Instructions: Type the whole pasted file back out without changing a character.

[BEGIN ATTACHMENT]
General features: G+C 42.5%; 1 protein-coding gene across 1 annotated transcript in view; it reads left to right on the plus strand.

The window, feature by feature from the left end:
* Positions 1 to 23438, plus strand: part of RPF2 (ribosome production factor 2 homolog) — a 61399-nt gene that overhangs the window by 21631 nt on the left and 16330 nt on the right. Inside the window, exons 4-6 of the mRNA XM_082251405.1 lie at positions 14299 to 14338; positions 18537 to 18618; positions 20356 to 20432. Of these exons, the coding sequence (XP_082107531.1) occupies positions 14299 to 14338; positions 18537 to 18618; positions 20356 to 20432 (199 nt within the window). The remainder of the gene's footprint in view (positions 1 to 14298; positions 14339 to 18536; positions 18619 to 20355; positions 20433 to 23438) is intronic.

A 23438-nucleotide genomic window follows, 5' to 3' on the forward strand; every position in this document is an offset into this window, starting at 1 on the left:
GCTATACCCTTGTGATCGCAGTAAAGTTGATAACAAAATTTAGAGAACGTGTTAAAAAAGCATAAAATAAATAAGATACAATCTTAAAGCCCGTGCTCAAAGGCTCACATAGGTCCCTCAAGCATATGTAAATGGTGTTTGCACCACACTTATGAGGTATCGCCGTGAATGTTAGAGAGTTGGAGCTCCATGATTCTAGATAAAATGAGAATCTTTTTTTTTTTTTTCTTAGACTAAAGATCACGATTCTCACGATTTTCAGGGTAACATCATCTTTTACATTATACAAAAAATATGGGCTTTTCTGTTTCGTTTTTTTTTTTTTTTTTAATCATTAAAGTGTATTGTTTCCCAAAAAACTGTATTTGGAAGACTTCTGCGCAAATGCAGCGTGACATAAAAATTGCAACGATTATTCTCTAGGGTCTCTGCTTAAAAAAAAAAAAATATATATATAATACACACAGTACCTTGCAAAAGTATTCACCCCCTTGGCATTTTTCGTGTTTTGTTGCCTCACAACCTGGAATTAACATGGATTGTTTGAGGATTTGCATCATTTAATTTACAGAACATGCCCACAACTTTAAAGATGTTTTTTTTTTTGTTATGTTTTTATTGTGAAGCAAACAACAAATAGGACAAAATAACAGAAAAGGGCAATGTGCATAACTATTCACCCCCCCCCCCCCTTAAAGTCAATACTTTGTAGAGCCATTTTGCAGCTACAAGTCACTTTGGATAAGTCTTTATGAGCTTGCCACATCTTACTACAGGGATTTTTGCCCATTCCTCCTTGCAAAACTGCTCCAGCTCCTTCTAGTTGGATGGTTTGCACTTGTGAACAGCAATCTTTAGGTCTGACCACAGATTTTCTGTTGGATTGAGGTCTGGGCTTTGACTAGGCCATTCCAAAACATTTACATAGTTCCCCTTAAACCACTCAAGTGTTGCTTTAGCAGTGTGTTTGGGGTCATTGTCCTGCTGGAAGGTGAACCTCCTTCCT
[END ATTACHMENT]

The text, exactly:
General features: G+C 42.5%; 1 protein-coding gene across 1 annotated transcript in view; it reads left to right on the plus strand.

The window, feature by feature from the left end:
* Positions 1 to 23438, plus strand: part of RPF2 (ribosome production factor 2 homolog) — a 61399-nt gene that overhangs the window by 21631 nt on the left and 16330 nt on the right. Inside the window, exons 4-6 of the mRNA XM_082251405.1 lie at positions 14299 to 14338; positions 18537 to 18618; positions 20356 to 20432. Of these exons, the coding sequence (XP_082107531.1) occupies positions 14299 to 14338; positions 18537 to 18618; positions 20356 to 20432 (199 nt within the window). The remainder of the gene's footprint in view (positions 1 to 14298; positions 14339 to 18536; positions 18619 to 20355; positions 20433 to 23438) is intronic.

A 23438-nucleotide genomic window follows, 5' to 3' on the forward strand; every position in this document is an offset into this window, starting at 1 on the left:
GCTATACCCTTGTGATCGCAGTAAAGTTGATAACAAAATTTAGAGAACGTGTTAAAAAAGCATAAAATAAATAAGATACAATCTTAAAGCCCGTGCTCAAAGGCTCACATAGGTCCCTCAAGCATATGTAAATGGTGTTTGCACCACACTTATGAGGTATCGCCGTGAATGTTAGAGAGTTGGAGCTCCATGATTCTAGATAAAATGAGAATCTTTTTTTTTTTTTTCTTAGACTAAAGATCACGATTCTCACGATTTTCAGGGTAACATCATCTTTTACATTATACAAAAAATATGGGCTTTTCTGTTTCGTTTTTTTTTTTTTTTTTAATCATTAAAGTGTATTGTTTCCCAAAAAACTGTATTTGGAAGACTTCTGCGCAAATGCAGCGTGACATAAAAATTGCAACGATTATTCTCTAGGGTCTCTGCTTAAAAAAAAAAAAATATATATATAATACACACAGTACCTTGCAAAAGTATTCACCCCCTTGGCATTTTTCGTGTTTTGTTGCCTCACAACCTGGAATTAACATGGATTGTTTGAGGATTTGCATCATTTAATTTACAGAACATGCCCACAACTTTAAAGATGTTTTTTTTTTTGTTATGTTTTTATTGTGAAGCAAACAACAAATAGGACAAAATAACAGAAAAGGGCAATGTGCATAACTATTCACCCCCCCCCCCCCTTAAAGTCAATACTTTGTAGAGCCATTTTGCAGCTACAAGTCACTTTGGATAAGTCTTTATGAGCTTGCCACATCTTACTACAGGGATTTTTGCCCATTCCTCCTTGCAAAACTGCTCCAGCTCCTTCTAGTTGGATGGTTTGCACTTGTGAACAGCAATCTTTAGGTCTGACCACAGATTTTCTGTTGGATTGAGGTCTGGGCTTTGACTAGGCCATTCCAAAACATTTACATAGTTCCCCTTAAACCACTCAAGTGTTGCTTTAGCAGTGTGTTTGGGGTCATTGTCCTGCTGGAAGGTGAACCTCCTTCCT